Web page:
On March 1, 2021, Venezuelan YouTuber and writer DrossRotzank uploaded a video titled "3 videos que te van a dejar mucho en qué pensar" (3 videos that will leave you a lot to think about), in which the mystery was discussed. The video has garnered over 2,000,000 views as of March 2021.

After the video's release, Reddit user u/foreveranemptybliss made a post on r/Germany. Then, u/johnnymetoo posted the complete version of the song, which he obtained from a link on one of Lydia's Usenet posts before deletion.[citation needed]Since then, many contacts have been made which pertain to the search, such as Paul Baskerville, one of the Musik Für Junge Leute hosts, GEMA, a German government and performance rights organization, and a YouTube channel named "80zforever", which has many videos of obscure music.[1] These contacts and leads are kept in a spreadsheet to keep track of the investigation. The community's official Discord server has also found various undocumented and/or obscure media of various genres.[5][6] Since it became an internet phenomenon, a number of cover versions of the song were created,[3] including a cover by American band Mephisto Walz titled "Like The Wind" and released on their 2020 album All These Winding Roads,[7] as well as a cover by Mike Mills of the Australian band Toehider. Baskerville suspects that the song was a demo recording that was played once by an NDR presenter and then thrown away.[8]

On July 10, 2020, Reddit user u/FlexxonMobil had acquired the complete list of songs Baskerville had played on Musik Für Junge Leute (Music for Young People) in 1984 and published it onto the site.[citation needed] However, after some searching, it was concluded that the song was not in that list, effectively ruling out the theory that Baskerville had played the song.[citation needed] The remaining Musik Für Junge Leute playlists eventually arrived in December 2020, and after an extensive search, it was concluded that the song wasn't played on Musik Für Junge Leute. In January 2021, the community received Der Club and Nachtclub playlists from October and November 1984, and found several songs that Darius and Lydia had taped, including those from the BASF 4|1 tape, leading users to believe the song will show up within the remaining playlists.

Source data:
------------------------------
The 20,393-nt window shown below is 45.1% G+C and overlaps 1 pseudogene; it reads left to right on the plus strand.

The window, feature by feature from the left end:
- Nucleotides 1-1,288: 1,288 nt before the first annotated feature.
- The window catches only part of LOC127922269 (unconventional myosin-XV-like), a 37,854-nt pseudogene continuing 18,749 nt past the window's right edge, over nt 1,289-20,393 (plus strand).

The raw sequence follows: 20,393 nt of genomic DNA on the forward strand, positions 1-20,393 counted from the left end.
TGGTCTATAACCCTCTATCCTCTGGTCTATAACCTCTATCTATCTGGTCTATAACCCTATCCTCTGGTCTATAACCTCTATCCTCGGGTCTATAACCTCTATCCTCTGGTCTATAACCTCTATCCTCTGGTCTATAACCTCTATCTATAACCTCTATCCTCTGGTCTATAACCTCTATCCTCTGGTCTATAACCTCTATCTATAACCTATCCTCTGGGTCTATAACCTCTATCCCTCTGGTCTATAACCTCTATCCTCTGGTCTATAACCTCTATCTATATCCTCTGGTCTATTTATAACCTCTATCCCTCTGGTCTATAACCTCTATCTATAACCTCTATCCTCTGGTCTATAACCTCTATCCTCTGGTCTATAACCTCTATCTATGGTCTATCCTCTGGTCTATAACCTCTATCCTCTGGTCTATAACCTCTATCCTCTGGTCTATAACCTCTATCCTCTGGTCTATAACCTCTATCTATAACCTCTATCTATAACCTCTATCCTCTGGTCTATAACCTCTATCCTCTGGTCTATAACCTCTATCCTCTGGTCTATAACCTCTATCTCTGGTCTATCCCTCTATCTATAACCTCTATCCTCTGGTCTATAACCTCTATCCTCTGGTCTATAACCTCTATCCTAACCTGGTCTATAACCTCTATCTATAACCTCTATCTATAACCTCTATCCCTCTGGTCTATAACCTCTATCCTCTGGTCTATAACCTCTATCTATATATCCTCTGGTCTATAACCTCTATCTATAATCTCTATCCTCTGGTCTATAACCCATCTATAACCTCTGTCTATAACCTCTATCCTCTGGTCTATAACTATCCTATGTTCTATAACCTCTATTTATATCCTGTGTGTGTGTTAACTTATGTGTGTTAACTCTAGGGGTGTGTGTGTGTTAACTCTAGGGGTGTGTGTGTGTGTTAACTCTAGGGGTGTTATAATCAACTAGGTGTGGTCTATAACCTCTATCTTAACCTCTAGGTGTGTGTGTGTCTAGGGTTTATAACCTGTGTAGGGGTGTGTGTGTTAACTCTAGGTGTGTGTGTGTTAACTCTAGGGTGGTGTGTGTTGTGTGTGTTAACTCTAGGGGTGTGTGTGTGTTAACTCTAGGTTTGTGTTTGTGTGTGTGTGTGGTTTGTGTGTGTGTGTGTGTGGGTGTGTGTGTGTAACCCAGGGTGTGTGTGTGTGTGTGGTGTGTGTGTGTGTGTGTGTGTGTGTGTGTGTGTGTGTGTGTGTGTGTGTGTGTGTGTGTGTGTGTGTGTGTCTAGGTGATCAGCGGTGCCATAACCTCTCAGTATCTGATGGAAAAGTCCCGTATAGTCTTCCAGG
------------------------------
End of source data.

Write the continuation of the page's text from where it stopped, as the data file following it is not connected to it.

A Discord user by the name of Fliere analysed the tape recording of the song and found a 10 kHz line, which was also present on the other BASF 4|1 songs and some songs on BASF 4|2. This line was discovered to be present on virtually all NDR radio broadcasts at the time, but not on Hilversum radio broadcasts, effectively ruling out the possibility of the song being aired on any station other than NDR.[citation needed]

See also[edit]

References[edit]

  1. ^ a b c d e Browne 2019.
  2. ^ Reeve 2020.
  3. ^ a b "Most Mysterious Song: Wie die Suche nach dem rätselhaften Song begann". Spontis (in German). Retrieved 2020-08-16.
  4. ^ "The Most Mysterious Song on the Internet - Tales From the Internet".
  5. ^ Schultz, C.W. (11 Oct 2020). "5 MORE Mysterious Songs That Were Eventually Identified".
  6. ^ "TheMysteriousSong".
  7. ^ "Mephisto Walz Official "Like The Wind"". Retrieved 2020-12-06.
  8. ^ "Hamburg Journal: Der geheimnisvolle Song aus dem NDR Archiv | ARD Mediathek". www.ardmediathek.de (in German). Retrieved 2020-12-09.

Sources[edit]